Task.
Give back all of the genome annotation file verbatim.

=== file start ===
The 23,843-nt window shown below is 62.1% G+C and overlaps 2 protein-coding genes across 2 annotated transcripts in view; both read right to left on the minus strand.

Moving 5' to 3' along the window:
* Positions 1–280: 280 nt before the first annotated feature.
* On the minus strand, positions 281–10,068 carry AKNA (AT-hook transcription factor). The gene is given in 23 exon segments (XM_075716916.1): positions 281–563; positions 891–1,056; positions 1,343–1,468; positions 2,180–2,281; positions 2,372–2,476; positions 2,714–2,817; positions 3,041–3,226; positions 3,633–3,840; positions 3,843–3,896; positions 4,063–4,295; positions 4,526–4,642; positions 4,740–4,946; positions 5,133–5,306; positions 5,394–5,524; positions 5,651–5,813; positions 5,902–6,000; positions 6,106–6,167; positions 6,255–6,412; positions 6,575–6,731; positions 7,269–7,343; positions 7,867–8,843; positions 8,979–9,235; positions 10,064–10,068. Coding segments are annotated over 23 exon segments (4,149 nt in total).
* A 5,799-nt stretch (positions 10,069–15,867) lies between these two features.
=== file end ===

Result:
The 23,843-nt window shown below is 62.1% G+C and overlaps 2 protein-coding genes across 2 annotated transcripts in view; both read right to left on the minus strand.

Moving 5' to 3' along the window:
* Positions 1–280: 280 nt before the first annotated feature.
* On the minus strand, positions 281–10,068 carry AKNA (AT-hook transcription factor). The gene is given in 23 exon segments (XM_075716916.1): positions 281–563; positions 891–1,056; positions 1,343–1,468; positions 2,180–2,281; positions 2,372–2,476; positions 2,714–2,817; positions 3,041–3,226; positions 3,633–3,840; positions 3,843–3,896; positions 4,063–4,295; positions 4,526–4,642; positions 4,740–4,946; positions 5,133–5,306; positions 5,394–5,524; positions 5,651–5,813; positions 5,902–6,000; positions 6,106–6,167; positions 6,255–6,412; positions 6,575–6,731; positions 7,269–7,343; positions 7,867–8,843; positions 8,979–9,235; positions 10,064–10,068. Coding segments are annotated over 23 exon segments (4,149 nt in total).
* A 5,799-nt stretch (positions 10,069–15,867) lies between these two features.